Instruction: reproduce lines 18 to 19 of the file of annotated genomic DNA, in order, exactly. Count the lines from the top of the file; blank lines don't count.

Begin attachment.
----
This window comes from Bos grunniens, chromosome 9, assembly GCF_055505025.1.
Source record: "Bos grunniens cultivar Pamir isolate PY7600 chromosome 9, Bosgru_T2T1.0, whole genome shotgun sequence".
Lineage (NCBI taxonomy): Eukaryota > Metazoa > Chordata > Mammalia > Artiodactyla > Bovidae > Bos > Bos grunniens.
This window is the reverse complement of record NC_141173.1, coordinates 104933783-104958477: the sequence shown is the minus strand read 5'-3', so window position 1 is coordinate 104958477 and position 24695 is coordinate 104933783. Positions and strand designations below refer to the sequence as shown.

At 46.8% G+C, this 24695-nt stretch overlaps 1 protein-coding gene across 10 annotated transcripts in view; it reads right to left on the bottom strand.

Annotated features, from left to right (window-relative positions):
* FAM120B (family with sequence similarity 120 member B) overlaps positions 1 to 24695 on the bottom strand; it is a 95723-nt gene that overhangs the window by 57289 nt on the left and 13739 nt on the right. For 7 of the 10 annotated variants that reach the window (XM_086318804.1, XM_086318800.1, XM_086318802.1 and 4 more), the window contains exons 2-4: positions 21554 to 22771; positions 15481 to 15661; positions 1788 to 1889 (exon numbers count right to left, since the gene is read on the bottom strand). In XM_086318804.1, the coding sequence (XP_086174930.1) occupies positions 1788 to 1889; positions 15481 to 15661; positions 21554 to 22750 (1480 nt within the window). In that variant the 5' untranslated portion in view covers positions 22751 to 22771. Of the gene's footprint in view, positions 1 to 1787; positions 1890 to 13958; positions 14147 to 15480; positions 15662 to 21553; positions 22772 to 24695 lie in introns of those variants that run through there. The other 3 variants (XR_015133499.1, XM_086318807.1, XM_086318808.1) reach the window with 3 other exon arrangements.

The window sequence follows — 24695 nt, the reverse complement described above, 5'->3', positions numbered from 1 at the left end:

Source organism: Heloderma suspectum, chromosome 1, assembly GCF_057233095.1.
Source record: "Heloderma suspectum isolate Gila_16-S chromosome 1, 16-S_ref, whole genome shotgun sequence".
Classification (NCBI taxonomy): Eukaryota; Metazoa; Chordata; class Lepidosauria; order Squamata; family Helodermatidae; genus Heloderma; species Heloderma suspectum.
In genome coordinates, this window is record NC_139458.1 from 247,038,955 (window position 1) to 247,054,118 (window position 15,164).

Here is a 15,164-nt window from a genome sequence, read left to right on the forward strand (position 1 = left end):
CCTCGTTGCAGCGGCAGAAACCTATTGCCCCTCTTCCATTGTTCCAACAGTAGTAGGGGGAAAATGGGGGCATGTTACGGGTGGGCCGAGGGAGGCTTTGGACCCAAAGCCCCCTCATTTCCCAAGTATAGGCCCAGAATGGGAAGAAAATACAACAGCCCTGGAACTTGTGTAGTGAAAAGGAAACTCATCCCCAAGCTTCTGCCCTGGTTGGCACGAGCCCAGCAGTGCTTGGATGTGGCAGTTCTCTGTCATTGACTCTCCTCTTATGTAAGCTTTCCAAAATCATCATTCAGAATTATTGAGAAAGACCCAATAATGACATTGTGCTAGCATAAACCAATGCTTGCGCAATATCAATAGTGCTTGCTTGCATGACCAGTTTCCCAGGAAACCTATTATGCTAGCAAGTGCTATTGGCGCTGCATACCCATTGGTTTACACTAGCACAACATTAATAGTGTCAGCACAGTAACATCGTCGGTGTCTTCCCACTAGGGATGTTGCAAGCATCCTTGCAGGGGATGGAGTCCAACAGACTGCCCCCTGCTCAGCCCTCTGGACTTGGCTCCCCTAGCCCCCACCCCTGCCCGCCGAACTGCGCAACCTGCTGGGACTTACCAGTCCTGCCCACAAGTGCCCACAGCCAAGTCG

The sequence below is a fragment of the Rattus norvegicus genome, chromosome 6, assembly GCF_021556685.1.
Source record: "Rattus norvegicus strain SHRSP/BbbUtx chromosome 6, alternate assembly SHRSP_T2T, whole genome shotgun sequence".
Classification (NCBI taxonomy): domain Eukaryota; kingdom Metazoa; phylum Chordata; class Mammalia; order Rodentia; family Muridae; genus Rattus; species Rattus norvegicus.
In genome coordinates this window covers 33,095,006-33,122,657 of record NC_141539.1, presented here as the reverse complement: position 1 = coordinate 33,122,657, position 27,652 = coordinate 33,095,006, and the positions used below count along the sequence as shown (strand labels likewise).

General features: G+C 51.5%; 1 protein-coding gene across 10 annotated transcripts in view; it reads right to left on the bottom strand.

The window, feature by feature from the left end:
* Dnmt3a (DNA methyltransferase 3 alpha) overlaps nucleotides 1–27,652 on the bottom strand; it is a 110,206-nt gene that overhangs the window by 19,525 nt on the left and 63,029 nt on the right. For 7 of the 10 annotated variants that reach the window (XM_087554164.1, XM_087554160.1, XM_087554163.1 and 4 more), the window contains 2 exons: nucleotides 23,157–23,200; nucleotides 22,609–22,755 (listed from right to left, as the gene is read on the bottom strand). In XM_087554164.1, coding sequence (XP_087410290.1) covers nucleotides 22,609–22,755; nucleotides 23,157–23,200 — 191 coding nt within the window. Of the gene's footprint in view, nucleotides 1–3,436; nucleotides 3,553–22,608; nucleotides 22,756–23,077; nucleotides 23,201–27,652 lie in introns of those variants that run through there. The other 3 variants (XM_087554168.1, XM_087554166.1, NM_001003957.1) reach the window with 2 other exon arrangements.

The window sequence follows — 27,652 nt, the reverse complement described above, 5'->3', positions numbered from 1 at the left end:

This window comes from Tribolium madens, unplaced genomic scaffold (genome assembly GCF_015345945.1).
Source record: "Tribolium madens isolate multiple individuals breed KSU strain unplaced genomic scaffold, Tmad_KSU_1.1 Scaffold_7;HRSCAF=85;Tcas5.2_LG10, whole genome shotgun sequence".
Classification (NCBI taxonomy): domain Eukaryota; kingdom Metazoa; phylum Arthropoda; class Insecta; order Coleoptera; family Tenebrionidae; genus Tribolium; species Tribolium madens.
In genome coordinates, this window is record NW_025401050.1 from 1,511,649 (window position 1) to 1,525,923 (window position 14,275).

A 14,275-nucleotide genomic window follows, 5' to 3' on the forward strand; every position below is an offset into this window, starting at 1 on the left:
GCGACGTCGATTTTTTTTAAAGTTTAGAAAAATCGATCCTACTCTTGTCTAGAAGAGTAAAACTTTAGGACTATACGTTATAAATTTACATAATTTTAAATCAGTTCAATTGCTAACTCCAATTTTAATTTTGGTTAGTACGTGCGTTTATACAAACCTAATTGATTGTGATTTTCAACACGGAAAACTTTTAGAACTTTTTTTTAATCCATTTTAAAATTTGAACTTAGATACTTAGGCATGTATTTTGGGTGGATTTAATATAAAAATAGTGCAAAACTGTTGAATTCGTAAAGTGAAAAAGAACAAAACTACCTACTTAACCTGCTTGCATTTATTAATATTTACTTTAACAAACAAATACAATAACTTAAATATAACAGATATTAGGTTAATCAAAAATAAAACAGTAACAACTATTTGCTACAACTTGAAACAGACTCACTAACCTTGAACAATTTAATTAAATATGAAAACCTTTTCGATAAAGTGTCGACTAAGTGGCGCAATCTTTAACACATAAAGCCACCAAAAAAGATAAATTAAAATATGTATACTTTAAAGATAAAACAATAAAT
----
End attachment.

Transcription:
In genome coordinates this window covers 33,095,006-33,122,657 of record NC_141539.1, presented here as the reverse complement: position 1 = coordinate 33,122,657, position 27,652 = coordinate 33,095,006, and the positions used below count along the sequence as shown (strand labels likewise).

General features: G+C 51.5%; 1 protein-coding gene across 10 annotated transcripts in view; it reads right to left on the bottom strand.